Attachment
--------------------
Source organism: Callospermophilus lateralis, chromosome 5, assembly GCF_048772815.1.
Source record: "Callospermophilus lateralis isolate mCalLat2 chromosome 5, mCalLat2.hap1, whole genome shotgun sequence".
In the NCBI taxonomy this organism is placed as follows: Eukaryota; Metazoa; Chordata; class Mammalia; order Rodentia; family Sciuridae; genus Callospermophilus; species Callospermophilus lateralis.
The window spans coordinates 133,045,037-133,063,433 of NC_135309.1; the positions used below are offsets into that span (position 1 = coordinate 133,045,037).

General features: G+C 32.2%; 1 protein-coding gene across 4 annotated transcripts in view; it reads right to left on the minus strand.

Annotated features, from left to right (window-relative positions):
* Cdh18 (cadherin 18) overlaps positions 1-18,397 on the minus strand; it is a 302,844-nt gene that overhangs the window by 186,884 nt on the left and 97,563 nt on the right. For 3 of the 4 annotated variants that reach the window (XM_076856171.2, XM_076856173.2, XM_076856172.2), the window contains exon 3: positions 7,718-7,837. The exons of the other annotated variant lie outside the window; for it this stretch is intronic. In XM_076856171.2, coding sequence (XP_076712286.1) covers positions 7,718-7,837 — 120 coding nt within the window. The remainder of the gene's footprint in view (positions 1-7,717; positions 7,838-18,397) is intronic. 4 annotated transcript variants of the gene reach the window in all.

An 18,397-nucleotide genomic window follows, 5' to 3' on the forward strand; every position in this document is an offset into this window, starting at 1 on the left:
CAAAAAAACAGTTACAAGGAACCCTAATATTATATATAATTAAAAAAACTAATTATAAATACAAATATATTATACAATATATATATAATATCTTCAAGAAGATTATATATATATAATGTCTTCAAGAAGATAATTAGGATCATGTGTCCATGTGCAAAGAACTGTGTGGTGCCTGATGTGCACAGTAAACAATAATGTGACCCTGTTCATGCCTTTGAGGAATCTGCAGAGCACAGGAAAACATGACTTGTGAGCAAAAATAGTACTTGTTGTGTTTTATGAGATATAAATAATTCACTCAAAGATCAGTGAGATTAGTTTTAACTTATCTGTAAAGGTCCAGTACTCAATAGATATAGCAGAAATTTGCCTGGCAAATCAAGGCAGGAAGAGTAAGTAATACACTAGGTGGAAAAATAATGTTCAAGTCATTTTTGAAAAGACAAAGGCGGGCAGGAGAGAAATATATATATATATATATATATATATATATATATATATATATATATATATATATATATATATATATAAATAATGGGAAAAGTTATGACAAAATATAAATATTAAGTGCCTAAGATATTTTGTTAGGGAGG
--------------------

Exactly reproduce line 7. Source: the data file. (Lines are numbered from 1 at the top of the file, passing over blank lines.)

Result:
* Cdh18 (cadherin 18) overlaps positions 1-18,397 on the minus strand; it is a 302,844-nt gene that overhangs the window by 186,884 nt on the left and 97,563 nt on the right. For 3 of the 4 annotated variants that reach the window (XM_076856171.2, XM_076856173.2, XM_076856172.2), the window contains exon 3: positions 7,718-7,837. The exons of the other annotated variant lie outside the window; for it this stretch is intronic. In XM_076856171.2, coding sequence (XP_076712286.1) covers positions 7,718-7,837 — 120 coding nt within the window. The remainder of the gene's footprint in view (positions 1-7,717; positions 7,838-18,397) is intronic. 4 annotated transcript variants of the gene reach the window in all.